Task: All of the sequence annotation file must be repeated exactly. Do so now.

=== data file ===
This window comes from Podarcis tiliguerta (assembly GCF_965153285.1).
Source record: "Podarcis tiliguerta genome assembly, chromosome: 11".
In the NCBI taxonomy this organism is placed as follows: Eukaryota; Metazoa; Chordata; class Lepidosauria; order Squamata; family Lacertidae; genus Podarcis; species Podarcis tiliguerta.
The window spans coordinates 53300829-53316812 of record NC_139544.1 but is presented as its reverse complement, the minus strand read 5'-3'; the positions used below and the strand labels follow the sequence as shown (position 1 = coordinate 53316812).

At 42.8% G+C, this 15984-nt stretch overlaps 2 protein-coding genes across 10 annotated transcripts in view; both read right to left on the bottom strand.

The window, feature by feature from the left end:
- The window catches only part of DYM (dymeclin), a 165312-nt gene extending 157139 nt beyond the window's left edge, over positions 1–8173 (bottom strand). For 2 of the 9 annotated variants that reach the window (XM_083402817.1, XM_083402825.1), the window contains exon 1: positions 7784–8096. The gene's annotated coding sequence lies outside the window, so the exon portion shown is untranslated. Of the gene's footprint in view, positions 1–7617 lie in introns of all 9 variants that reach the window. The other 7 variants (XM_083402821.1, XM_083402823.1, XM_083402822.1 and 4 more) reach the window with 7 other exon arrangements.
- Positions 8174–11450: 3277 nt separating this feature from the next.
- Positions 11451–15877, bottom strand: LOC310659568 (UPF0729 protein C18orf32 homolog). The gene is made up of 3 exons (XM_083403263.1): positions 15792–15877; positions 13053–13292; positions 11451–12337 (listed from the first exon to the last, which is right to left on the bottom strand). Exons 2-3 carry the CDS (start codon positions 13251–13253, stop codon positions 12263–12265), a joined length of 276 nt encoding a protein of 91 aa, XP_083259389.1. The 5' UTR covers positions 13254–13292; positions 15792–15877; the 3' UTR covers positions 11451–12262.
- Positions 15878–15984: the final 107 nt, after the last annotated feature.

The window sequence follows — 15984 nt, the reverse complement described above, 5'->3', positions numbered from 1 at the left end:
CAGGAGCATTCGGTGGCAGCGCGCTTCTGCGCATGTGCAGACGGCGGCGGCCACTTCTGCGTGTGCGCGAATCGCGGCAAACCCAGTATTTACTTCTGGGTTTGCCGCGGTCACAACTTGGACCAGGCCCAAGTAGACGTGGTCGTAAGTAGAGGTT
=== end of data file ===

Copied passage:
This window comes from Podarcis tiliguerta (assembly GCF_965153285.1).
Source record: "Podarcis tiliguerta genome assembly, chromosome: 11".
In the NCBI taxonomy this organism is placed as follows: Eukaryota; Metazoa; Chordata; class Lepidosauria; order Squamata; family Lacertidae; genus Podarcis; species Podarcis tiliguerta.
The window spans coordinates 53300829-53316812 of record NC_139544.1 but is presented as its reverse complement, the minus strand read 5'-3'; the positions used below and the strand labels follow the sequence as shown (position 1 = coordinate 53316812).

At 42.8% G+C, this 15984-nt stretch overlaps 2 protein-coding genes across 10 annotated transcripts in view; both read right to left on the bottom strand.

The window, feature by feature from the left end:
- The window catches only part of DYM (dymeclin), a 165312-nt gene extending 157139 nt beyond the window's left edge, over positions 1–8173 (bottom strand). For 2 of the 9 annotated variants that reach the window (XM_083402817.1, XM_083402825.1), the window contains exon 1: positions 7784–8096. The gene's annotated coding sequence lies outside the window, so the exon portion shown is untranslated. Of the gene's footprint in view, positions 1–7617 lie in introns of all 9 variants that reach the window. The other 7 variants (XM_083402821.1, XM_083402823.1, XM_083402822.1 and 4 more) reach the window with 7 other exon arrangements.
- Positions 8174–11450: 3277 nt separating this feature from the next.
- Positions 11451–15877, bottom strand: LOC310659568 (UPF0729 protein C18orf32 homolog). The gene is made up of 3 exons (XM_083403263.1): positions 15792–15877; positions 13053–13292; positions 11451–12337 (listed from the first exon to the last, which is right to left on the bottom strand). Exons 2-3 carry the CDS (start codon positions 13251–13253, stop codon positions 12263–12265), a joined length of 276 nt encoding a protein of 91 aa, XP_083259389.1. The 5' UTR covers positions 13254–13292; positions 15792–15877; the 3' UTR covers positions 11451–12262.
- Positions 15878–15984: the final 107 nt, after the last annotated feature.

The window sequence follows — 15984 nt, the reverse complement described above, 5'->3', positions numbered from 1 at the left end:
CAGGAGCATTCGGTGGCAGCGCGCTTCTGCGCATGTGCAGACGGCGGCGGCCACTTCTGCGTGTGCGCGAATCGCGGCAAACCCAGTATTTACTTCTGGGTTTGCCGCGGTCACAACTTGGACCAGGCCCAAGTAGACGTGGTCGTAAGTAGAGGTT